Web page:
By Susan Froyd
By Byron Graham
By Robin Edwards
By Bree Davies
By Josiah M. Hesse
By Bree Davies
By Susan Froyd
By Kate Gibbons
60 Years of Colorado Modernism, et al. Among the specialties of the Kirkland Museum in Capitol Hill is art made in Colorado -- in particular, modern art, which makes sense, because the late Vance Kirkland, for whom the museum is named, was Denver's premier mid-century modernist. The current exhibit, 60 Years of Colorado Modernism, put together by director and founder Hugh Grant, ambles through the two-story facility, with pieces culled from the museum's extensive collection, including examples by Kirkland himself along with the work of Herbert Bayer, Al Wynne, Robert Mangold, Beverly Rosen, Martha Daniels, Betty Woodman and more. Another specialty of the Kirkland is design and decor, and the other show there, From Framing to Furnishing, highlights architects' work owned by the Kirkland. This show, too, runs throughout the museum, with pieces indicated by special blue tags. Creations by legendary designers such as Frank Lloyd Wright, Joseph Hoffman, Donald Deskey, Gio Ponti and scores of others are featured. Through March 4 at the Kirkland Museum of Fine and Decorative Art, 1311 Pearl Street, 303-832-8576.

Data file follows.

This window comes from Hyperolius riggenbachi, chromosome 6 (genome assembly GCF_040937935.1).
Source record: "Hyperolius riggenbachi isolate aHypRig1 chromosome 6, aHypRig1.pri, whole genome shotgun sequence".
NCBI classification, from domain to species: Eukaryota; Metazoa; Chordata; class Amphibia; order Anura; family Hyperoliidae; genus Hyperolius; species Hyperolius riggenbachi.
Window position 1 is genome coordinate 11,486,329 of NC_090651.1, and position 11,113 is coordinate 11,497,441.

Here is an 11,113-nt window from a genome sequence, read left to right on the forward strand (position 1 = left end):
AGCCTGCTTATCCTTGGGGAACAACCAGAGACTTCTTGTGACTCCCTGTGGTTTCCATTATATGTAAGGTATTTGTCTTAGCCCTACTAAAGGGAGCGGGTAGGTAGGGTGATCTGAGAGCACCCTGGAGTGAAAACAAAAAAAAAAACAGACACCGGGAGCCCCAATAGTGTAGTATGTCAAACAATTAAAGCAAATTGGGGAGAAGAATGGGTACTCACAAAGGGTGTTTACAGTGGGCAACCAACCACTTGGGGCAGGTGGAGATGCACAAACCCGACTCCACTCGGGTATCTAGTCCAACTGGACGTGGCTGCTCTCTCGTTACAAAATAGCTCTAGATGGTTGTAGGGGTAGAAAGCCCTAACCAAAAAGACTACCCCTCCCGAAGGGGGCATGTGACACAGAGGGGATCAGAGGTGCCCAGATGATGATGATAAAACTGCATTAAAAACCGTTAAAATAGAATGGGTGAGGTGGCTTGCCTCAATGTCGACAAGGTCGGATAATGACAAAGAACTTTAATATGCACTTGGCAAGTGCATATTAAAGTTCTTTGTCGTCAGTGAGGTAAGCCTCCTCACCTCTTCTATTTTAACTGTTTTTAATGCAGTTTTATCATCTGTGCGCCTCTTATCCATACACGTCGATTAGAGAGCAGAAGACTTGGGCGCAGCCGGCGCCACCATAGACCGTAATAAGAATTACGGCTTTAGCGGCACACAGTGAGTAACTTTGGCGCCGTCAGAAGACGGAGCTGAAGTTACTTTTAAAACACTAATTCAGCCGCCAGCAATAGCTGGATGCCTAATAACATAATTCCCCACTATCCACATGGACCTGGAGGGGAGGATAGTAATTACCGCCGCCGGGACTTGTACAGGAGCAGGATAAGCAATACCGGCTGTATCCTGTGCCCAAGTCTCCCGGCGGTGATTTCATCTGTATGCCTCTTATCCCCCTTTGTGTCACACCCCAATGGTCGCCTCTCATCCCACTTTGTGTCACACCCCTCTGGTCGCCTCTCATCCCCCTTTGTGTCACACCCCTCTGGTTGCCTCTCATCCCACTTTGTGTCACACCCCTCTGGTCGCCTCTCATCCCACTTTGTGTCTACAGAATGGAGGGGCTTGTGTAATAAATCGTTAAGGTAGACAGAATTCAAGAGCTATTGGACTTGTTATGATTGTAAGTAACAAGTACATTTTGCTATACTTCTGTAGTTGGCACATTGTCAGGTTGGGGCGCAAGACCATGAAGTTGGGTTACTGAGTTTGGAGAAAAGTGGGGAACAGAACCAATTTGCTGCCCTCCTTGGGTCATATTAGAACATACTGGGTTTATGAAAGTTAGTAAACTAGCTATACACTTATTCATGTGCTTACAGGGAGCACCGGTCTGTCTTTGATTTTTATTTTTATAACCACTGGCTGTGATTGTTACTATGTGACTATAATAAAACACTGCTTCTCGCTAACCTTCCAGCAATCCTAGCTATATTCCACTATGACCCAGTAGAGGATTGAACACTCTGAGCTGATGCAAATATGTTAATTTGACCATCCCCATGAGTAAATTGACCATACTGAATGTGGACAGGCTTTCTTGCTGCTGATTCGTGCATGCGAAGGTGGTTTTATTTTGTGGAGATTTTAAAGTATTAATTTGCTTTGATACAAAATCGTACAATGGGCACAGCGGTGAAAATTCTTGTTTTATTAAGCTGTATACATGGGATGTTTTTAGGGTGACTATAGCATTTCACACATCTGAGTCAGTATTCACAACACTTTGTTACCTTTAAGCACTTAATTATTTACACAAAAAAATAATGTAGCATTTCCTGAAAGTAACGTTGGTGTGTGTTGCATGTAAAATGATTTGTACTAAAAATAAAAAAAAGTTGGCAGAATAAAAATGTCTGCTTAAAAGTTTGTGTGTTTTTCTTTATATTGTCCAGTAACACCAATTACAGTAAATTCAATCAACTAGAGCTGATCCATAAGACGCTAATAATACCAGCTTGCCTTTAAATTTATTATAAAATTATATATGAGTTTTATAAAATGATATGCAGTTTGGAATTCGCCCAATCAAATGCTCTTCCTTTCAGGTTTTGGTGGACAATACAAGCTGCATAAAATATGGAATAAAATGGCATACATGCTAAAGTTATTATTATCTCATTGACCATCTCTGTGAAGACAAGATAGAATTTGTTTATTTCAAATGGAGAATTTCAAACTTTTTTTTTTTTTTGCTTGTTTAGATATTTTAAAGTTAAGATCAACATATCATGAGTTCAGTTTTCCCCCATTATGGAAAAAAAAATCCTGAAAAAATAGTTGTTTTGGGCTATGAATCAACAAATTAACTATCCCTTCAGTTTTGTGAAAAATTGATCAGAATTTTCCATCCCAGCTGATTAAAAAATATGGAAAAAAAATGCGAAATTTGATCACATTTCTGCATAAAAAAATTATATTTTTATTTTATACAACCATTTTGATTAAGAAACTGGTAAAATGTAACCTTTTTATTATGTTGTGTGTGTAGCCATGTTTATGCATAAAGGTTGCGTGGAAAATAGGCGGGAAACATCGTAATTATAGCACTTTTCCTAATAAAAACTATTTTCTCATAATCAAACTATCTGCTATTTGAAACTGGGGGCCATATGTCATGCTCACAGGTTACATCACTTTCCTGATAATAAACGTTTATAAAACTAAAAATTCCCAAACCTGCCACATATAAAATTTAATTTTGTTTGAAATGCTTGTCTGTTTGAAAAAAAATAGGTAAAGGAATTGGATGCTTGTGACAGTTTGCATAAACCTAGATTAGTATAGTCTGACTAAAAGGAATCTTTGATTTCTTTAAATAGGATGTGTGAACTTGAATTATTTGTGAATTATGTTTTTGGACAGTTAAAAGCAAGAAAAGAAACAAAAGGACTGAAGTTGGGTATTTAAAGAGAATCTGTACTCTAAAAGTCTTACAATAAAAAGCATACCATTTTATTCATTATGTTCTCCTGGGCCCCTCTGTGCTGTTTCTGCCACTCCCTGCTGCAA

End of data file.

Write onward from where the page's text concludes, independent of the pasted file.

Terry Maker, et al. The Boulder Museum of Contemporary Art is presenting its crop of winter exhibits with Terry Maker: New Work occupying the large West Gallery. Maker is well known in the area for her unusual three-dimensional mixed-media wall pieces that would be paintings if she used paint instead of cut, rolled and otherwise altered papers. In the East Gallery is the elegant Jimi Billingsley: Transit Glyphs, which is made up of color photographs depicting graffiti etched into the windows of subway and elevated trains in New York. This makes the backgrounds -- and not the tagging -- the principal subject of the pictures. In the Union Works Gallery is DJRABBI: Society of the Spectacle (A Digital Remix), a DVD collaboratively made by Mark Amerika, Rick Silva and Trace Reddell. The piece combines political and pop-cultural references, with visuals by Silva, sound by Reddell and edgy subtitles by Amerika. Through January 27 at the Boulder Museum of Contemporary Art, 1750 13th Street, Boulder, 303-443-2122.
Under the Radar. Among the treasure trove of art shows now in the area, UNDER THE RADAR: Chinese Contemporary Art at Robischon is clearly one of the best. The exhibit was put together by gallery co-director Jennifer Doran; its title is a play on Radar: Selections from the Collection of Vicki & Kent Logan, currently in the Anschutz Gallery on the second level of the DAM's Hamilton building. The Logans also loaned Robischon a pair of monumental works -- a sculpture of a pig by Chen Wenling and a triptych devoted to Buddha by Yen Lei -- that add pizzazz to the offering. Catching your eye while you're still out on the sidewalk is "Tang Lady," a fiberglass sculpture of a woman in traditional dress by Yu Fan. Another Fan, "Liu Hulan," is a genuine showstopper: Lying on the ground on a pool of plastic blood is a supine woman whose throat has been cut. (Hulan was a martyr for the Communist revolution.) Other artists in the show include Suo Tan, Liu Hong, Chen Liangjie and Zhang Dhali. Through December 30 at Robischon Gallery, 1740 Wazee Street, 303-298-7788. Reviewed November 16.
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